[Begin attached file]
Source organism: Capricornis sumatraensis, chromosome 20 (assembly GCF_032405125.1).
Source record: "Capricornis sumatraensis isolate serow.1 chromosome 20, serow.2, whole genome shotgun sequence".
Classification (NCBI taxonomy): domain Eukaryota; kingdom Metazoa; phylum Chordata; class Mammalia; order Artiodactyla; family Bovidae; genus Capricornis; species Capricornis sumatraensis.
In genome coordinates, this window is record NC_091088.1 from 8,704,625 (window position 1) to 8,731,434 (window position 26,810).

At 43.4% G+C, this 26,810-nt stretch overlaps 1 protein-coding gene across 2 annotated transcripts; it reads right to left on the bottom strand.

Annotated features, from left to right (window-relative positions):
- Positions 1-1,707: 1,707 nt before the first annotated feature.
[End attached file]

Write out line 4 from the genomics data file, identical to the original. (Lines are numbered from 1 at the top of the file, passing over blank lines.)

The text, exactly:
In genome coordinates, this window is record NC_091088.1 from 8,704,625 (window position 1) to 8,731,434 (window position 26,810).